Why Do ‘Official’ Interest Rates Matter So Much?

Every month, central bankers gather to vote on if interest rates should change – but how does this affect you and the economy?

The fact is interest rates impact almost everyone who saves or borrows money.

Interest is the amount paid extra when borrowing money or paid to you when you have cash in a savings account, and is expressed as a percentage.

Small changes when the rate is low can have a big impact on the cost of living and what your savings might earn.

When the media talks about interest rates, they really mean the bank rate or ‘official’ rate of interest.

Risk and borrowing

This is the rate set by a central bank and applies to the bank’s dealings with other financial institutions. It’s not the rate banks, credit card companies and other lenders charge customers.

Financial institutions can set their own interest rates depending on how much they pay to borrow the money they lend, their business costs and the risk attached to lending the money.

The higher the risk, the higher the interest rate as the lender will feel the chances of you repaying the loan reduce.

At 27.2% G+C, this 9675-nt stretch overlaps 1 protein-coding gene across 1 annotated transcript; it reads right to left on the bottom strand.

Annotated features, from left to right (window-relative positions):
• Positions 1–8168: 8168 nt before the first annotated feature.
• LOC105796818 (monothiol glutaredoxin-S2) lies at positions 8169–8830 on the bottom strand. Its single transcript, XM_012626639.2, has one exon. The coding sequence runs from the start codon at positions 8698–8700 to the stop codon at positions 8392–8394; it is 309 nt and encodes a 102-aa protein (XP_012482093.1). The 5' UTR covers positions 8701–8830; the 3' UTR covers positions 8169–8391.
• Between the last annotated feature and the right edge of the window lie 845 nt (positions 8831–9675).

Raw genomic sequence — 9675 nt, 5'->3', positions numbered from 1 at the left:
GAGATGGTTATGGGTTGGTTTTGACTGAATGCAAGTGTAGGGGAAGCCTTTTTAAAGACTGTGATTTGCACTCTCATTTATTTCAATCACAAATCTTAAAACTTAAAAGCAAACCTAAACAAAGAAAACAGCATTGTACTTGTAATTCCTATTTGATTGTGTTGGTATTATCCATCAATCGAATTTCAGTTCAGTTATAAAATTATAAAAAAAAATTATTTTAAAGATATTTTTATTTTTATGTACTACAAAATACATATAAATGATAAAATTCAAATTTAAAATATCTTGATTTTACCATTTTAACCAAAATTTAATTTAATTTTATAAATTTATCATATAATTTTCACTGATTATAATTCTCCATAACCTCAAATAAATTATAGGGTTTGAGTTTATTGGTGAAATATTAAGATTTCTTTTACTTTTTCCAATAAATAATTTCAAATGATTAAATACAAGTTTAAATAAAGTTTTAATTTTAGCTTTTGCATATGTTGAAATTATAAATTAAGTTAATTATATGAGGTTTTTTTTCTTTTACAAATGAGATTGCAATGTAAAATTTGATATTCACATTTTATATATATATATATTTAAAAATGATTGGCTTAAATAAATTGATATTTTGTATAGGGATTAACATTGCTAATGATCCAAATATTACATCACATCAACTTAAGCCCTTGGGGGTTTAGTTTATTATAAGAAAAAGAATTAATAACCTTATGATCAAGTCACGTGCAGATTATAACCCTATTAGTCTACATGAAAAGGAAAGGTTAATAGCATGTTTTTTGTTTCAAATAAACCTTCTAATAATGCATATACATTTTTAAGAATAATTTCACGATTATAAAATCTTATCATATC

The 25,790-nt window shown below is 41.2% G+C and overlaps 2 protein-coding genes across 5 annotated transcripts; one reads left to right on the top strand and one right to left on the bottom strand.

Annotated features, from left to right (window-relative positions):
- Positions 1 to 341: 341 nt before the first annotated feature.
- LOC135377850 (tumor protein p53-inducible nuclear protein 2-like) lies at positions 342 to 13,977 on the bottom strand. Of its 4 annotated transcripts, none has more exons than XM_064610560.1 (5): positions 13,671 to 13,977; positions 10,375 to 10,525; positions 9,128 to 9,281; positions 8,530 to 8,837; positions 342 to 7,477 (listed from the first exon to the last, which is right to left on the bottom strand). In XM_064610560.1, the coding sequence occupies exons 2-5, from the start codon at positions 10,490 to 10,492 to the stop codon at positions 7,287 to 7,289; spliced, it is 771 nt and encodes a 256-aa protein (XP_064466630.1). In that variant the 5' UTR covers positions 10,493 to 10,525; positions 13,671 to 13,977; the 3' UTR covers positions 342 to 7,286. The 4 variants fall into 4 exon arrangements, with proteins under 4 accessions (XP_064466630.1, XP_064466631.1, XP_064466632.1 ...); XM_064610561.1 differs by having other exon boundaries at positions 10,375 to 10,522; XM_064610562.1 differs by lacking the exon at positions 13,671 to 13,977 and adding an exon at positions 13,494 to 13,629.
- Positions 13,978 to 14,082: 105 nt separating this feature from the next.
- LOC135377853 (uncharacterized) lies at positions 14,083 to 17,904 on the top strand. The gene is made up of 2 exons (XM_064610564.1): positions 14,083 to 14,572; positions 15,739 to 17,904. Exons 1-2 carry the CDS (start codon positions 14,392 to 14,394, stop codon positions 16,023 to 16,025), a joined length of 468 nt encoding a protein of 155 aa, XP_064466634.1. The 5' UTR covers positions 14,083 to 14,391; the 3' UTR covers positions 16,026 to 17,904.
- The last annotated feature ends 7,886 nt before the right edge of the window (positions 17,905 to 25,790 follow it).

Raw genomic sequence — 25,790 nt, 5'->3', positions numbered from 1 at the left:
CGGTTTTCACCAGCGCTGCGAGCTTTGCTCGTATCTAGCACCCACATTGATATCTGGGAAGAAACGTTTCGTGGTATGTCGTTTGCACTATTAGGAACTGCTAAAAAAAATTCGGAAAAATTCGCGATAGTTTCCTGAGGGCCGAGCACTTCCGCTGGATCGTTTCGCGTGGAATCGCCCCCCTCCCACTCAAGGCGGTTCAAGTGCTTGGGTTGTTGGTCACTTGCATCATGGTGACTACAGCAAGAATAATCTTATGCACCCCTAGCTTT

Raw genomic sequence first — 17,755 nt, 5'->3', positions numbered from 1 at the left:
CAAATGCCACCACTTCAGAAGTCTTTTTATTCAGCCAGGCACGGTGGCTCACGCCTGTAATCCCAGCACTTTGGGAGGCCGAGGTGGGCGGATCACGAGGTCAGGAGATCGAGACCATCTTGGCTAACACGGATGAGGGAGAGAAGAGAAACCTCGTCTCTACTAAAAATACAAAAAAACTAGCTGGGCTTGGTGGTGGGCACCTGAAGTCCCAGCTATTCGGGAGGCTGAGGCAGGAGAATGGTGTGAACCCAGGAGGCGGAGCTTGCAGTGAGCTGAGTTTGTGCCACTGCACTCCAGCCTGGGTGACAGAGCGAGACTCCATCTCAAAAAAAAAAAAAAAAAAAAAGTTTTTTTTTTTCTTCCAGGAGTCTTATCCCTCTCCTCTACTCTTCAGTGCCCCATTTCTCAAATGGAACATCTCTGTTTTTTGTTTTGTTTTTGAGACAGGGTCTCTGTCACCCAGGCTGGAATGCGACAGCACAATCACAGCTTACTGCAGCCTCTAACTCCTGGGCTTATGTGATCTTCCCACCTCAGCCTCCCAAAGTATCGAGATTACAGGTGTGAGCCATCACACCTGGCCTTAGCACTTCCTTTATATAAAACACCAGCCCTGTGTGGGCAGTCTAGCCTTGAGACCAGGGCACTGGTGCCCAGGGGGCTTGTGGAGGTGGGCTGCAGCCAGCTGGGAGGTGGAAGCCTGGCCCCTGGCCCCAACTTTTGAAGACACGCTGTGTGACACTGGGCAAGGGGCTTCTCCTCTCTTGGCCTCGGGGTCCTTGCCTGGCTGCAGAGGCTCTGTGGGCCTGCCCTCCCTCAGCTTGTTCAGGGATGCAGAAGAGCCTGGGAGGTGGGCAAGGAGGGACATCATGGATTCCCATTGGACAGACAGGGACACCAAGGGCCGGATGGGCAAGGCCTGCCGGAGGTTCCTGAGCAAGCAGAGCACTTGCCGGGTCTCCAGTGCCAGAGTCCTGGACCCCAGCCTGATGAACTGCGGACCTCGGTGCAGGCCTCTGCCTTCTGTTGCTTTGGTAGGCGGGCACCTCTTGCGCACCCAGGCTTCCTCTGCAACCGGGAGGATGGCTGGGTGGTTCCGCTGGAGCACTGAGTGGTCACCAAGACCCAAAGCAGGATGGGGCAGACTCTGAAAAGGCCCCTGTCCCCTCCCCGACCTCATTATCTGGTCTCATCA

Why does the interest rate matter?

The rate paid by a bank for looking after your savings is interest you earn, so how your savings perform affects the amount you have in the bank.

Interesting facts and figures

Then the rate you pay for borrowing a car loan, mortgage or for a credit card directly influences your personal spending power.

Don’t forget the cost of the goods and services you buy are also impacted by interest rates because businesses borrow to buy machinery, raw materials and to bolster their working capital. If the cost of borrowing is high for a business, it’s likely that price is passed on to customers, making their purchases more expensive.

Interest rates were cut to almost 0% in 2009 in response to the global financial crisis and have stayed low ever since.

The UK Bank of England interest rate is 0.75% and may drop lower in the coming months. The rate varies between countries.

Looking at nearly 30 major economies, the lowest interest rate is -0.5% in Sweden and Switzerland, while the highest is 14% in Turkey.

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